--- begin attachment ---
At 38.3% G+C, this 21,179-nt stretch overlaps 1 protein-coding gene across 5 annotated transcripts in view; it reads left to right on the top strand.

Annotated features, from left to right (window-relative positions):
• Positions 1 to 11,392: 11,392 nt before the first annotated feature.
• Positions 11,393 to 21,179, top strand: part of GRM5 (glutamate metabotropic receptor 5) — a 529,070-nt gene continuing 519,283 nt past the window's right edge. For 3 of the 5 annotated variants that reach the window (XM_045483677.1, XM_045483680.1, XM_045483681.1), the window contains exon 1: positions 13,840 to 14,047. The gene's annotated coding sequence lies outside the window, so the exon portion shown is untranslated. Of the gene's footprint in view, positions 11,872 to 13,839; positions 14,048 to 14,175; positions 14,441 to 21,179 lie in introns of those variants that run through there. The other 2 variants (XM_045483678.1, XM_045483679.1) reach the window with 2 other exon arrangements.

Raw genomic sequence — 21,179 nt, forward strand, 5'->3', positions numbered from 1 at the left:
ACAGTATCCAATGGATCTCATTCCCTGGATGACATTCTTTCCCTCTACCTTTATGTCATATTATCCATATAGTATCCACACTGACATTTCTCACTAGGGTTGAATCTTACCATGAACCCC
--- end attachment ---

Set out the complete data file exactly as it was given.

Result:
At 38.3% G+C, this 21,179-nt stretch overlaps 1 protein-coding gene across 5 annotated transcripts in view; it reads left to right on the top strand.

Annotated features, from left to right (window-relative positions):
• Positions 1 to 11,392: 11,392 nt before the first annotated feature.
• Positions 11,393 to 21,179, top strand: part of GRM5 (glutamate metabotropic receptor 5) — a 529,070-nt gene continuing 519,283 nt past the window's right edge. For 3 of the 5 annotated variants that reach the window (XM_045483677.1, XM_045483680.1, XM_045483681.1), the window contains exon 1: positions 13,840 to 14,047. The gene's annotated coding sequence lies outside the window, so the exon portion shown is untranslated. Of the gene's footprint in view, positions 11,872 to 13,839; positions 14,048 to 14,175; positions 14,441 to 21,179 lie in introns of those variants that run through there. The other 2 variants (XM_045483678.1, XM_045483679.1) reach the window with 2 other exon arrangements.

Raw genomic sequence — 21,179 nt, forward strand, 5'->3', positions numbered from 1 at the left:
ACAGTATCCAATGGATCTCATTCCCTGGATGACATTCTTTCCCTCTACCTTTATGTCATATTATCCATATAGTATCCACACTGACATTTCTCACTAGGGTTGAATCTTACCATGAACCCC